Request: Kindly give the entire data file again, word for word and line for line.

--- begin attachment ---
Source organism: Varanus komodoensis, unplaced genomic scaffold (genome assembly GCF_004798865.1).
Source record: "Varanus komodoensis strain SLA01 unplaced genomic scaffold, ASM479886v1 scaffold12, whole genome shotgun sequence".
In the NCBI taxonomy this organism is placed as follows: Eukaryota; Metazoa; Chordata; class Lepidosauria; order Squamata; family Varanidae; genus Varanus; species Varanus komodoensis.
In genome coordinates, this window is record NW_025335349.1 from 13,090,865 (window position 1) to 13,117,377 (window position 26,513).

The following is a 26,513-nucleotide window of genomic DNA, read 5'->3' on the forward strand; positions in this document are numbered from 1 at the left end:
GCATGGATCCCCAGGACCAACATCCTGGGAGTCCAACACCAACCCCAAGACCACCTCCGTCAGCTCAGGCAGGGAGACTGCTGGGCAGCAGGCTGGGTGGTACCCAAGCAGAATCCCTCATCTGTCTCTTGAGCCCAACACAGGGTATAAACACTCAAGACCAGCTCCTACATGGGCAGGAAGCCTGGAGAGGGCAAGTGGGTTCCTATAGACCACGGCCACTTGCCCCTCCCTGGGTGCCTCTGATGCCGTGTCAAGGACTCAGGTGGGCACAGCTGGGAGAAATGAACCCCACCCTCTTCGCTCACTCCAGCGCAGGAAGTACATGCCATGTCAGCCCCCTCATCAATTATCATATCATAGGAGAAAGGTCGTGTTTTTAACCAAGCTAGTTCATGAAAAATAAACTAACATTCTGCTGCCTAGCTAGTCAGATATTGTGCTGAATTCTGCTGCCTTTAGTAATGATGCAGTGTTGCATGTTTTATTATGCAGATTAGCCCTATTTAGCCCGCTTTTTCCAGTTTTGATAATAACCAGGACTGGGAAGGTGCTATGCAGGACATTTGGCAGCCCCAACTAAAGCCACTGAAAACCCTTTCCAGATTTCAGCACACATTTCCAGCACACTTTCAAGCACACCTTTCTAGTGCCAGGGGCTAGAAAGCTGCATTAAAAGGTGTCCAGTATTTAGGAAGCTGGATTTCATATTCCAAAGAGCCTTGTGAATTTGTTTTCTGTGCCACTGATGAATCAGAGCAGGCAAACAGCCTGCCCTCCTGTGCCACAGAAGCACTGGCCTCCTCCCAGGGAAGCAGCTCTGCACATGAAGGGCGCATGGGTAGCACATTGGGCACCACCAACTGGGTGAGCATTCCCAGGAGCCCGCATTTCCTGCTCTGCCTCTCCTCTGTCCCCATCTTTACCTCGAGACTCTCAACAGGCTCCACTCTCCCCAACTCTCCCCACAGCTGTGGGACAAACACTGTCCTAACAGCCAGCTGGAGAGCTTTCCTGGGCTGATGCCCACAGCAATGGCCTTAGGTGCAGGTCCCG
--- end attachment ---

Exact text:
Source organism: Varanus komodoensis, unplaced genomic scaffold (genome assembly GCF_004798865.1).
Source record: "Varanus komodoensis strain SLA01 unplaced genomic scaffold, ASM479886v1 scaffold12, whole genome shotgun sequence".
In the NCBI taxonomy this organism is placed as follows: Eukaryota; Metazoa; Chordata; class Lepidosauria; order Squamata; family Varanidae; genus Varanus; species Varanus komodoensis.
In genome coordinates, this window is record NW_025335349.1 from 13,090,865 (window position 1) to 13,117,377 (window position 26,513).

The following is a 26,513-nucleotide window of genomic DNA, read 5'->3' on the forward strand; positions in this document are numbered from 1 at the left end:
GCATGGATCCCCAGGACCAACATCCTGGGAGTCCAACACCAACCCCAAGACCACCTCCGTCAGCTCAGGCAGGGAGACTGCTGGGCAGCAGGCTGGGTGGTACCCAAGCAGAATCCCTCATCTGTCTCTTGAGCCCAACACAGGGTATAAACACTCAAGACCAGCTCCTACATGGGCAGGAAGCCTGGAGAGGGCAAGTGGGTTCCTATAGACCACGGCCACTTGCCCCTCCCTGGGTGCCTCTGATGCCGTGTCAAGGACTCAGGTGGGCACAGCTGGGAGAAATGAACCCCACCCTCTTCGCTCACTCCAGCGCAGGAAGTACATGCCATGTCAGCCCCCTCATCAATTATCATATCATAGGAGAAAGGTCGTGTTTTTAACCAAGCTAGTTCATGAAAAATAAACTAACATTCTGCTGCCTAGCTAGTCAGATATTGTGCTGAATTCTGCTGCCTTTAGTAATGATGCAGTGTTGCATGTTTTATTATGCAGATTAGCCCTATTTAGCCCGCTTTTTCCAGTTTTGATAATAACCAGGACTGGGAAGGTGCTATGCAGGACATTTGGCAGCCCCAACTAAAGCCACTGAAAACCCTTTCCAGATTTCAGCACACATTTCCAGCACACTTTCAAGCACACCTTTCTAGTGCCAGGGGCTAGAAAGCTGCATTAAAAGGTGTCCAGTATTTAGGAAGCTGGATTTCATATTCCAAAGAGCCTTGTGAATTTGTTTTCTGTGCCACTGATGAATCAGAGCAGGCAAACAGCCTGCCCTCCTGTGCCACAGAAGCACTGGCCTCCTCCCAGGGAAGCAGCTCTGCACATGAAGGGCGCATGGGTAGCACATTGGGCACCACCAACTGGGTGAGCATTCCCAGGAGCCCGCATTTCCTGCTCTGCCTCTCCTCTGTCCCCATCTTTACCTCGAGACTCTCAACAGGCTCCACTCTCCCCAACTCTCCCCACAGCTGTGGGACAAACACTGTCCTAACAGCCAGCTGGAGAGCTTTCCTGGGCTGATGCCCACAGCAATGGCCTTAGGTGCAGGTCCCG